๐‚๐จ๐ฐ๐›๐จ๐ฒ ๐•๐ข๐ฅ๐ฅ๐š๐ข๐ง ๐ƒ๐š๐ฆ๐ฌ๐ž๐ฅ ๐ƒ๐ฎ๐ž๐ฅ is on SALE!!!

๐‚๐จ๐ฐ๐›๐จ๐ฒ ๐•๐ข๐ฅ๐ฅ๐š๐ข๐ง ๐ƒ๐š๐ฆ๐ฌ๐ž๐ฅ ๐ƒ๐ฎ๐ž๐ฅ has a fresh new look! Have you read it? You can buy it on SALE for $1.99 for a limited time only!

Universal Link: https://books2read.com/CVDD

๐˜™๐˜๐˜๐˜Œ๐˜™๐˜‹๐˜ˆ๐˜“๐˜Œ ๐˜ฎ๐˜ฆ๐˜ฆ๐˜ต๐˜ด ๐˜๐˜•๐˜Š๐˜Œ๐˜—๐˜›๐˜๐˜–๐˜• ๐˜ช๐˜ฏ ๐˜ต๐˜ฉ๐˜ช๐˜ด ๐˜ต๐˜ธ๐˜ช๐˜ด๐˜ต๐˜บ ๐˜ข๐˜ฏ๐˜ฅ ๐˜ถ๐˜ฏ๐˜ช๐˜ฒ๐˜ถ๐˜ฆ ๐˜ ๐˜ˆ ๐˜ค๐˜ฐ๐˜ฎ๐˜ช๐˜ฏ๐˜จ๐˜ฐ๐˜ง๐˜ข๐˜จ๐˜ฆ ๐˜ณ๐˜ฐ๐˜ฎ๐˜ข๐˜ฏ๐˜ค๐˜ฆ.

Quarterback.
Class president.
Burnout.
We all have our identities.
Most of the time, they come from our circumstances. Theyโ€™re made by othersโ€”shoes for us to walk in whether they fit or not.
But what if?
What if we could take off those shoes?
What if we could wear a different pair?
What if those boxes we put ourselves in are betterโ€ฆworse?
And what if, when we doโ€ฆweโ€™re trapped there for good?
They all call me Cowboy.
Sheโ€™s the damsel who doesnโ€™t need to be rescued.
And himโ€ฆheโ€™s the villain.
This is our story. And this is how we want it to be told.

*The paperback is on sale on Amazon only. I’m not sure how long that will last though. 

We arrive at our exit, and I reach across his lap for my sweatshirt. He bats my hand away.

โ€œYou leave that here. Weโ€™ll get you something different to wear and be seen in.โ€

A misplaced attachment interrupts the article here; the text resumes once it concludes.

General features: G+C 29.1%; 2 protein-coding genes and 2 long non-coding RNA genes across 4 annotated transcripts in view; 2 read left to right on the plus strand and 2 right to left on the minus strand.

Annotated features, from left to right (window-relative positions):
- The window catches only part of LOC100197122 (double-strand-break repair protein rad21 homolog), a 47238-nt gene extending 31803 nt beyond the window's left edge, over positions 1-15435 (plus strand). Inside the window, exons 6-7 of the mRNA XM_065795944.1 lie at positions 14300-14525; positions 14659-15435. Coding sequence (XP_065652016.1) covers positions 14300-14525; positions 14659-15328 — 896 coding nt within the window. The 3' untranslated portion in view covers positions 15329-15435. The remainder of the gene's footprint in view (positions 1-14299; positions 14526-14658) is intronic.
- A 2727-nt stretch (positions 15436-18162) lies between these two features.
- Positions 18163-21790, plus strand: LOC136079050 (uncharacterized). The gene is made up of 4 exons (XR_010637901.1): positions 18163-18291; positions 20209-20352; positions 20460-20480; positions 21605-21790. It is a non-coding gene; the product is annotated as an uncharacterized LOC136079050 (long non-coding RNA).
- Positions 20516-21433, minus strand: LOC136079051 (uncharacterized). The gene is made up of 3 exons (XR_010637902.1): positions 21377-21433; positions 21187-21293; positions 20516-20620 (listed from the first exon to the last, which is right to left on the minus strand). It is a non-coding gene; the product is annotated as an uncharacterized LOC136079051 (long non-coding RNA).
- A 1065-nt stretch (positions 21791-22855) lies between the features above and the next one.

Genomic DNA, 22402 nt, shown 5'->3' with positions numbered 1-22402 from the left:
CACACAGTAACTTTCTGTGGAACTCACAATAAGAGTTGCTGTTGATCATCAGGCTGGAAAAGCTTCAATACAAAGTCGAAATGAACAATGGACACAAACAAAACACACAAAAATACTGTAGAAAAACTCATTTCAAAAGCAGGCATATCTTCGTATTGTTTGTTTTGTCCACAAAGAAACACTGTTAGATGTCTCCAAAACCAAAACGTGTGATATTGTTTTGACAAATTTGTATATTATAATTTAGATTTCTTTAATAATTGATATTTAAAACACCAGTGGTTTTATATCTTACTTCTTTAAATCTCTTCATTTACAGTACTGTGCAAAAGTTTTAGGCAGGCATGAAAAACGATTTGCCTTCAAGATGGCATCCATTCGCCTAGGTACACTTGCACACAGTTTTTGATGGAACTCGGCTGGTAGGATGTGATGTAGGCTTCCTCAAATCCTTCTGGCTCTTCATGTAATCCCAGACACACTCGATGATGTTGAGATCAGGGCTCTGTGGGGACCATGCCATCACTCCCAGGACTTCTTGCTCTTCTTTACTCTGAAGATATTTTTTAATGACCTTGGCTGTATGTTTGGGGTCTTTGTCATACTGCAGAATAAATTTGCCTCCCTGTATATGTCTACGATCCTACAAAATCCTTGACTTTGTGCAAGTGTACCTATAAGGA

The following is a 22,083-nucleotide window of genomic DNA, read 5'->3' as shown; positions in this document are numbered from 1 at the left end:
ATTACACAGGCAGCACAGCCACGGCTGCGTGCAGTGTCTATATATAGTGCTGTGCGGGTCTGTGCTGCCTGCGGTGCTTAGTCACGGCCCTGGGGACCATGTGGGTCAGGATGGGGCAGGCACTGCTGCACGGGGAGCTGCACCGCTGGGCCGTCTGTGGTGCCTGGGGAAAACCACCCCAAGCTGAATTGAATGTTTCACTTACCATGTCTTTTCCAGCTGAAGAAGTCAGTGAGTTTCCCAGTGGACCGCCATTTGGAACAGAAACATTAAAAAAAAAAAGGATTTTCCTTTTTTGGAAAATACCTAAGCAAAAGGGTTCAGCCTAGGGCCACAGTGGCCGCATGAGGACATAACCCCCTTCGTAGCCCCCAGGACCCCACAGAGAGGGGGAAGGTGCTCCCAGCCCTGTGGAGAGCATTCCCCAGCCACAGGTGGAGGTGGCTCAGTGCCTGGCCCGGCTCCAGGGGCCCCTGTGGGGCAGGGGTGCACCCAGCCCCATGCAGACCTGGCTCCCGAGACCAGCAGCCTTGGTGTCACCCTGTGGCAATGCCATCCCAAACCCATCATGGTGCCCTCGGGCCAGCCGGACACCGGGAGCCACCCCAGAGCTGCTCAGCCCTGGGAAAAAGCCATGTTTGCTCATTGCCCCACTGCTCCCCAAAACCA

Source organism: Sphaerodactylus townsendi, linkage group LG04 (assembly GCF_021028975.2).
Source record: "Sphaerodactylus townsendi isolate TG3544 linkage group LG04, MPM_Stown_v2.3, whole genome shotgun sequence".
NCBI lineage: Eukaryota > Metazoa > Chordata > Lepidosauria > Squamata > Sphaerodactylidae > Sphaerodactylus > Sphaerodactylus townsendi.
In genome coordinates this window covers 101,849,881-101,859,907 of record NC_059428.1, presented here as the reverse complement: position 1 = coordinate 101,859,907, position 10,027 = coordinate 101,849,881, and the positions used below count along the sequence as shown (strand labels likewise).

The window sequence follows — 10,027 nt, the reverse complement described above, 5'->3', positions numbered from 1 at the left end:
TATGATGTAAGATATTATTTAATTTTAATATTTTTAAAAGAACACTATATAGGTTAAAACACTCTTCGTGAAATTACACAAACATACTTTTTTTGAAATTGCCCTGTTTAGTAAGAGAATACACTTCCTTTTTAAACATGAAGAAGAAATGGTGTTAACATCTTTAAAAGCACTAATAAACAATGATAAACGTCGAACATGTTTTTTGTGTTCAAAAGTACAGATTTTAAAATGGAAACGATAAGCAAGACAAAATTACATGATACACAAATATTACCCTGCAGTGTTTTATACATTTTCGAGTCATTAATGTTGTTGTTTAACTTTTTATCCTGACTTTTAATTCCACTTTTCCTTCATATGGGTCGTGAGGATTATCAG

I dart my eyes up to meet his. I get it. Heโ€™s right. The women saw me in the blue.

โ€œOkay.โ€ I nod and step into the aisle. He moves in close behind me, holding his hands at my hips as we walk down the narrow pathway together.

โ€œSmile,โ€ he whispers over my shoulder.

I do as he says, and he laughs into the back of my neck. Weโ€™re two seventeen-year-old kids out for a fun date, and thatโ€™s it. Any glares we get as we walk off the bus are innocuous, so I play the part of carefree girl with a crush until we arrive in the thick of the early evening crowds at the mall.

I tense at the sight of a security guard, and this time he genuinely laughs at me.

โ€œRelax, those arenโ€™t real cops,โ€ he says, leaning in close to me.

His hand takes mine again, but this time not as part of the act or out of panic. This is just him wanting to hold it, a natural movement that I feel heโ€™s done dozensโ€”hundredsโ€”of times before. I wait until we get to the coat section of the department store across the street from the hospital, and I stop him.

โ€œItโ€™s about to snow outside. Iโ€™ll need something,โ€ I say. I hold our hands up when I talk, and I nod toward them.

โ€œItโ€™s weird, isnโ€™t it?โ€ His thumb makes the familiar stroke along my wrist. I glance to it and nod.

โ€œIt is,โ€ I say.

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